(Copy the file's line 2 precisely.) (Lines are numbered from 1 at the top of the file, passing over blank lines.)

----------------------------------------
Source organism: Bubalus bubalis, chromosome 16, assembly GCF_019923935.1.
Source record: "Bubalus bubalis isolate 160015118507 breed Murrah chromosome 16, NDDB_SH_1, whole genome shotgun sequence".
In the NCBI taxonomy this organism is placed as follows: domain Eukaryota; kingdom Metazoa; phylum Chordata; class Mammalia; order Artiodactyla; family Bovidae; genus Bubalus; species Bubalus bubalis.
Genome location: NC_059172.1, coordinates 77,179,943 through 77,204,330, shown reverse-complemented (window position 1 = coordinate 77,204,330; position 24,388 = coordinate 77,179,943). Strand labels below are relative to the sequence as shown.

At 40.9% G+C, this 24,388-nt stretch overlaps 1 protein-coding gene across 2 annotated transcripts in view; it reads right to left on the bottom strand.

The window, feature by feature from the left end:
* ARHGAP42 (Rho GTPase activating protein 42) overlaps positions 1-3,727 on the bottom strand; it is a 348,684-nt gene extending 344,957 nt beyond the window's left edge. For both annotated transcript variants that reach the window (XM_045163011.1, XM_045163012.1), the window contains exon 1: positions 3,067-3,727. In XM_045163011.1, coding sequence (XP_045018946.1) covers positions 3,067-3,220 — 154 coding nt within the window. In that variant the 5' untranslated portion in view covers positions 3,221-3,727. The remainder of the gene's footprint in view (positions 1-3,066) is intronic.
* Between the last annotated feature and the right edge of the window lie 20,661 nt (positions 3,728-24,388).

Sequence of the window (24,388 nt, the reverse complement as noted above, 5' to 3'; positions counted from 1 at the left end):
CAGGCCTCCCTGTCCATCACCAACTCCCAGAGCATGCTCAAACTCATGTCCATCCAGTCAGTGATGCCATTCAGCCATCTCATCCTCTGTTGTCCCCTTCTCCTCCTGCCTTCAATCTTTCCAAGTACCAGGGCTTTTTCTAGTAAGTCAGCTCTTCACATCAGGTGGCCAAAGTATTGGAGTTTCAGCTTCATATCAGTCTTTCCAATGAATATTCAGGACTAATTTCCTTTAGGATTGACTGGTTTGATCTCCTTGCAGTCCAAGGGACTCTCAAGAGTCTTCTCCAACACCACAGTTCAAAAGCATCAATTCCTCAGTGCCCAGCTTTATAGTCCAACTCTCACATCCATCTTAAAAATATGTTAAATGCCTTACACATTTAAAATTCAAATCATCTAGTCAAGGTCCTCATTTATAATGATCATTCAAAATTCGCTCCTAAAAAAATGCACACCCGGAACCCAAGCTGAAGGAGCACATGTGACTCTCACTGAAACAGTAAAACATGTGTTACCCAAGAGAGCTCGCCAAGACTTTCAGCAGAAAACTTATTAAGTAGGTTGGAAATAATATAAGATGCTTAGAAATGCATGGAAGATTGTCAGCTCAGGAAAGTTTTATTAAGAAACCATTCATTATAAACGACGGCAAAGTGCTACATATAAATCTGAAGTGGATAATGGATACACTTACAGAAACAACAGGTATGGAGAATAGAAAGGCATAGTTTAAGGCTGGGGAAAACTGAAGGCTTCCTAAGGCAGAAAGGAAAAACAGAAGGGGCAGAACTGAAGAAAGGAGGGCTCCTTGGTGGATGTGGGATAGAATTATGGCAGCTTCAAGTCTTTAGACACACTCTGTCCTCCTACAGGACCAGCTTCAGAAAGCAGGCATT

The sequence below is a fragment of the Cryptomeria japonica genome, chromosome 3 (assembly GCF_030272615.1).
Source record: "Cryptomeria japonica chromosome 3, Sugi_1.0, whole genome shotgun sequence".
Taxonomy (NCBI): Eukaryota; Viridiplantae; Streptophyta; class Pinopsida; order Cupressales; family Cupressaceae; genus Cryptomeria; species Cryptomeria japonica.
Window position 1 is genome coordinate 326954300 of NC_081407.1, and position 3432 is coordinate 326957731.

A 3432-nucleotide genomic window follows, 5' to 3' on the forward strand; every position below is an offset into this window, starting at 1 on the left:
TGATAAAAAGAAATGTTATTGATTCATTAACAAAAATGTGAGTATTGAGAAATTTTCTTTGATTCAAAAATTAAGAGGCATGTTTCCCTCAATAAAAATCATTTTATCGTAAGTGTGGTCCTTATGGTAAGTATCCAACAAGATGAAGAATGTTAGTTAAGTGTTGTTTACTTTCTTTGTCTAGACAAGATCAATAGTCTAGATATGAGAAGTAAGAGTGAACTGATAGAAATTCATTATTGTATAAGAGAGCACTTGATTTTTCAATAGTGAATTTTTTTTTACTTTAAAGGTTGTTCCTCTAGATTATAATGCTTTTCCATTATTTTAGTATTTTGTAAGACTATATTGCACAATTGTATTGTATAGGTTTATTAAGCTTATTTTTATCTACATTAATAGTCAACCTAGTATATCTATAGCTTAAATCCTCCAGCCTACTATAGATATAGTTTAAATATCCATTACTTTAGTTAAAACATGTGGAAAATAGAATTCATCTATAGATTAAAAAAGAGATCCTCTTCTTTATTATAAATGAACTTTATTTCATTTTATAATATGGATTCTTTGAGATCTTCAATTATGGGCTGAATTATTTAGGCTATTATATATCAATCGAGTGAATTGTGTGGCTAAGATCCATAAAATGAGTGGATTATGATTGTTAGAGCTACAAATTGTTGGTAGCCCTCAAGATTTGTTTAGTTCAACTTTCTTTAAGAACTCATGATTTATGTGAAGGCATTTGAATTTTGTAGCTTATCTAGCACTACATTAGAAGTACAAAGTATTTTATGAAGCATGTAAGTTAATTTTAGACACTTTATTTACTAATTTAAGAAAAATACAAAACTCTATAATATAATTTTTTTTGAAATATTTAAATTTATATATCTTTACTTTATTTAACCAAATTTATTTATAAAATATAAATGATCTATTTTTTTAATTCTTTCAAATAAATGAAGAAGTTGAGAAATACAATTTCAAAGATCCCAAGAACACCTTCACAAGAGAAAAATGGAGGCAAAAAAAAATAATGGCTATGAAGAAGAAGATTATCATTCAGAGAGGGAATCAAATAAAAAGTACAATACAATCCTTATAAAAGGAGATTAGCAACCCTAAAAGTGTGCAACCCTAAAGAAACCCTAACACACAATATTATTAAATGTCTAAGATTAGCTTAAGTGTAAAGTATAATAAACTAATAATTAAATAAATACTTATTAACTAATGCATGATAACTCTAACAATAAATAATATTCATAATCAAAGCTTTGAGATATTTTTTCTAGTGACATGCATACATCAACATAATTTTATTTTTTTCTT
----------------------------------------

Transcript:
Source record: "Bubalus bubalis isolate 160015118507 breed Murrah chromosome 16, NDDB_SH_1, whole genome shotgun sequence".